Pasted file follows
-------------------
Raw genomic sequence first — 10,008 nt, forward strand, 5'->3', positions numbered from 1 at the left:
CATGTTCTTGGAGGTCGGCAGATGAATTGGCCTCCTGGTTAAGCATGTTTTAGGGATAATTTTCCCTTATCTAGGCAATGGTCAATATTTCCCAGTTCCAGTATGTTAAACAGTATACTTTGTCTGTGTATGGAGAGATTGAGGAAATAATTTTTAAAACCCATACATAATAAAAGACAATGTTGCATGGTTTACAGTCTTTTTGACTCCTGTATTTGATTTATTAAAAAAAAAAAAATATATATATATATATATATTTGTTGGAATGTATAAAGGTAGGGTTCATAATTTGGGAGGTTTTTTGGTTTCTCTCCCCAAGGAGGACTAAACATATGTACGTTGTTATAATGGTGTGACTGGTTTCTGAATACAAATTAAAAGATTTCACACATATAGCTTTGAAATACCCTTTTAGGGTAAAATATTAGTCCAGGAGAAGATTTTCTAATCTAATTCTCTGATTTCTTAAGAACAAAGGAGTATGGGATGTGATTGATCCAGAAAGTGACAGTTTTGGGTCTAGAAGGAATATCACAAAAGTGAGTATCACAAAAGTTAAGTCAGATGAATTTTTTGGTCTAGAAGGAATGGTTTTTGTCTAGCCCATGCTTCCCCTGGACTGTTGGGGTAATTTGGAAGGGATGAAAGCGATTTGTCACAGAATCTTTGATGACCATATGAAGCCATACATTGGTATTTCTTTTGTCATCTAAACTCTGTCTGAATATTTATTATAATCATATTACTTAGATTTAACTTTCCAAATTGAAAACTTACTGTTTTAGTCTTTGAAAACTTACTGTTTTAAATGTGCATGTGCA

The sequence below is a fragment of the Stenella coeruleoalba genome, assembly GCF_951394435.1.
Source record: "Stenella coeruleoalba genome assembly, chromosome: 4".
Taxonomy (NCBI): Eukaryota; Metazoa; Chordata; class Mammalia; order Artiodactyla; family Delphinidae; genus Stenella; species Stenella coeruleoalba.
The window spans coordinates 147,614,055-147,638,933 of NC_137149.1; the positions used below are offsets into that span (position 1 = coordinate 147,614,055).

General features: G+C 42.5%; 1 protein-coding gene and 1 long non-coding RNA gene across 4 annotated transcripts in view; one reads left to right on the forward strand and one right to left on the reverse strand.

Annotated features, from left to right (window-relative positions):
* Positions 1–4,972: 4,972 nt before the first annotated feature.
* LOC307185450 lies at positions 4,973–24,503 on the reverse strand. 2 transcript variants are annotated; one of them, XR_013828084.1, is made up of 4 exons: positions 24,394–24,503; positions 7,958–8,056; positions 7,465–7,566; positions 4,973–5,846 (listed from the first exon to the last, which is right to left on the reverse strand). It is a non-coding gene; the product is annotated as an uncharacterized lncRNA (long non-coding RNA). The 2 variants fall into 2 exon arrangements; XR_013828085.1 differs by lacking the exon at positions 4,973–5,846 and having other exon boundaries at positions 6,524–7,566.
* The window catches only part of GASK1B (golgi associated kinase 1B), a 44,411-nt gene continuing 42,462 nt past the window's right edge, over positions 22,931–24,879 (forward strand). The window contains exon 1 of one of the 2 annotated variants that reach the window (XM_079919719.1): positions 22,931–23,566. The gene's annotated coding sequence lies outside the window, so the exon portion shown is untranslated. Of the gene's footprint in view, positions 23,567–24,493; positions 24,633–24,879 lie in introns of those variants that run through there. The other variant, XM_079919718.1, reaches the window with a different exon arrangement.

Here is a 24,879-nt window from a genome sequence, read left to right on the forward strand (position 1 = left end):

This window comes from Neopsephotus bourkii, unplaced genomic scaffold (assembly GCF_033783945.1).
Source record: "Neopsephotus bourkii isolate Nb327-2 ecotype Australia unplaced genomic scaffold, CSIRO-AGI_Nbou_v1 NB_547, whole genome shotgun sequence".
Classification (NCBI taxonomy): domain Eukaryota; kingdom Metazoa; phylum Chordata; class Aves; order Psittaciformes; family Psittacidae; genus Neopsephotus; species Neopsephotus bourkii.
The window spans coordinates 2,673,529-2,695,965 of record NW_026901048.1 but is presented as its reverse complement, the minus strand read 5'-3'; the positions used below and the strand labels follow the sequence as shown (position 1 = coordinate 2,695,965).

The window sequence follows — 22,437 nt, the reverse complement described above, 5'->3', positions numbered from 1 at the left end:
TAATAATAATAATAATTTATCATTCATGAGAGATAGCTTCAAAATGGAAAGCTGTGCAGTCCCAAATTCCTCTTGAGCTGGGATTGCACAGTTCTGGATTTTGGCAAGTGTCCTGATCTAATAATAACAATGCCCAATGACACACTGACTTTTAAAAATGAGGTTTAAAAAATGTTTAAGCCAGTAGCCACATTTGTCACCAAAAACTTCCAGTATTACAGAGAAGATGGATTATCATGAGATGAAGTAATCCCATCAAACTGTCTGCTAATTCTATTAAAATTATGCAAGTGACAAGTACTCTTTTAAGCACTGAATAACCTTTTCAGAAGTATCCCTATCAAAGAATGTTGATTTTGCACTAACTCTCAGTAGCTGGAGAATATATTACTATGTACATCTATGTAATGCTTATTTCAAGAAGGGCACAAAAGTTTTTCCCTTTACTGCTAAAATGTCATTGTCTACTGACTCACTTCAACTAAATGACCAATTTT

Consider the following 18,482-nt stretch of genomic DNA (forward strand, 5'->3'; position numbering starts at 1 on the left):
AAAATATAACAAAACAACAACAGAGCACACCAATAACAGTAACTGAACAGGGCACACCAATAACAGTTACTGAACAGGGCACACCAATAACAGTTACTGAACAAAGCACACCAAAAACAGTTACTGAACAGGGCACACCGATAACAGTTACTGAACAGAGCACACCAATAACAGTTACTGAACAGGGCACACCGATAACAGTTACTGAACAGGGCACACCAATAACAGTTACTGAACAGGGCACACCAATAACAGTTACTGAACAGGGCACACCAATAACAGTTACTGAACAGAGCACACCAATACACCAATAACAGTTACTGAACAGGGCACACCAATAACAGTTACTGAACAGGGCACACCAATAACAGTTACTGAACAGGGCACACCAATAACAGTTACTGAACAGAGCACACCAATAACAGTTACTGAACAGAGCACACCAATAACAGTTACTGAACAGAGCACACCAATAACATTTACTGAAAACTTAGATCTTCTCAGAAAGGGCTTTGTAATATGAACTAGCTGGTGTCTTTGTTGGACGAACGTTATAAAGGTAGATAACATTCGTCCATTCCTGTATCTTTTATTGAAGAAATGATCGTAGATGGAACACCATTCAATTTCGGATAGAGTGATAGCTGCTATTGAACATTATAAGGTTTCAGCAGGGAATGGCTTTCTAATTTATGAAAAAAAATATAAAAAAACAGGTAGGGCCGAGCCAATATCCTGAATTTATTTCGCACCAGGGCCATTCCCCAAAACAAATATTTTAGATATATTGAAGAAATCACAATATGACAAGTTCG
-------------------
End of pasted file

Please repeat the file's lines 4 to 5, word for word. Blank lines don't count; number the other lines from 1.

Source record: "Stenella coeruleoalba genome assembly, chromosome: 4".
Taxonomy (NCBI): Eukaryota; Metazoa; Chordata; class Mammalia; order Artiodactyla; family Delphinidae; genus Stenella; species Stenella coeruleoalba.